Coupled with this evolution in the labor force in the US was the ever increasing cost of living in the US.  During this same time line–late 60s to present–the cost of living increased at a greater rate than that of wages, particularly in manufacturing.  Professor Richard Wolff, make no mistake he is no friend to those of us on the Right, points out that this dichotomy between wages and cost of living forced Americans to mitigate the difference through excess credit usage.  However, there was another means available for bridging the gap between income and cost of living:  government assistance.  Through the use of tax credits, expanded government programs, and other government assistance the rising cost of living for the middle class was stemmed just for a short while.  The catch-22 of this approach was that with more and more government funding, either directly or indirectly, came new and higher forms of taxation causing the net take-home pay for Americans to become smaller still.  On some level, this also encouraged more and more Americans to simply not become part of the labor force and put an ever increasing burden on government budgets.

Today, the US has approximately 90 million people, for whatever reason, not in the labor force, not working.  Those who have remained in the workforce are not likely to see any true increase in their pay for the same work they were doing this time last year.  This phenomenon has been in place for quite some time, but does this mean that the number of people locked in to one income bracket remained constant over this same period of time?  Of course not.  The number of people who are making $100,000 a year today dwarfs the number of people who made it forty years ago.  The same rings true for $200K, $300K, and so on.  If the Left wants to make the case that a manufacturing job in 1967 has not offered a higher wage in relation to inflation or any other measurement, then let them.  But it certainly is not the case that a person making $20K a year in 1985 is still making $20K a year in 2014.  Most likely that person is in a higher income bracket.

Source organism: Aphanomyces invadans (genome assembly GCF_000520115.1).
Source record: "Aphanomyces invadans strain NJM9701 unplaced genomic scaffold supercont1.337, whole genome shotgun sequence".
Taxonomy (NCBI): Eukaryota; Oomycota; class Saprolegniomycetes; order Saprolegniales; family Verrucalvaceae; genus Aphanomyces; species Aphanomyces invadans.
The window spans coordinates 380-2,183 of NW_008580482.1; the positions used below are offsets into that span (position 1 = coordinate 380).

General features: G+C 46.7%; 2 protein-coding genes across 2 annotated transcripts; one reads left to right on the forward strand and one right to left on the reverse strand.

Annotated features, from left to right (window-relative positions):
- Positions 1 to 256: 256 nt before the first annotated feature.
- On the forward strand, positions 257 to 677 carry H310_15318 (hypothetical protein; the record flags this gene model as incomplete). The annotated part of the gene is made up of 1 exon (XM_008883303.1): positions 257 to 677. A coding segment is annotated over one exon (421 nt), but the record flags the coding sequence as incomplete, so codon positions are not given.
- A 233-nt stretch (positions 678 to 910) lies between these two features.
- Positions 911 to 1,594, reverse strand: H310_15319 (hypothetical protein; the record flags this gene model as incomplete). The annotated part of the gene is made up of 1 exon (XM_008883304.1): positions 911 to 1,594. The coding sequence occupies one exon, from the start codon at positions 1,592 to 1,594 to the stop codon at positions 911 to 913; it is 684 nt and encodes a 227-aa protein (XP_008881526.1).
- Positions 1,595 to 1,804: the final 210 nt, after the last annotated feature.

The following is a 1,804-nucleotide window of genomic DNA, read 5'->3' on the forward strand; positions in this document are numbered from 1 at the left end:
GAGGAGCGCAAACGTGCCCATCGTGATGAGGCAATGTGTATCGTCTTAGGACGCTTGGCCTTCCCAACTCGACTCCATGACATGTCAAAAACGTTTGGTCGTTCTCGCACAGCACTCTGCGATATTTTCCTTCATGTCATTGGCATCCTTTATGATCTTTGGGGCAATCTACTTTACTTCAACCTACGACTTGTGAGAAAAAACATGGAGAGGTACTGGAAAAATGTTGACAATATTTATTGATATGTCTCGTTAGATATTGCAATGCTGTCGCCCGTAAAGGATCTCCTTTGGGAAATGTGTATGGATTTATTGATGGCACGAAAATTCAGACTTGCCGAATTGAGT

Income inequality is just another canard, a charade, used by the Left to artificially control wages at the lower end of the income spectrum that will result in higher costs for those in the upper income spectrum, thereby, chipping away at the buying power of the higher income and the lower income earners.  Sure, the costs of an iPhone or an HDTV have decreased over the years, but have you checked out your grocery bill lately?  How about your electric bill?  The costs of the items that matter most to Americans–food, energy–have steadily increased putting a squeeze on the Middle Class.  These prices are the results of government interference in what was once a free market place.

The income of a person who works for a hedge firm or an investment bank has no baring on the wages you earn at your middle income white collar job, because the income for both positions is based on a worth assigned to them by the free-market.  It is the ever expanding presence of government in the free-market that skews how much the dollar is worth earned by both positions.  While the hedge firm guy makes $1 million a year, that million does not have the same purchasing power that it did forty years ago, or even 15 years ago, due to the inflated price of things in society.  If it is true of the million dollars, it is certainly true of the $100K.  The quickest means of increasing incomes would be to decrease the presence of government in society.  Decrease the transfer of dollars from producer to non-producers.  Decrease the subsidizing of non-profits that have become privately run arms of the government.  Decrease the tremendous public backing of public universities and force them to compete for the tuition dollars of students.  The less government involvement there is, the more take-home pay you will have.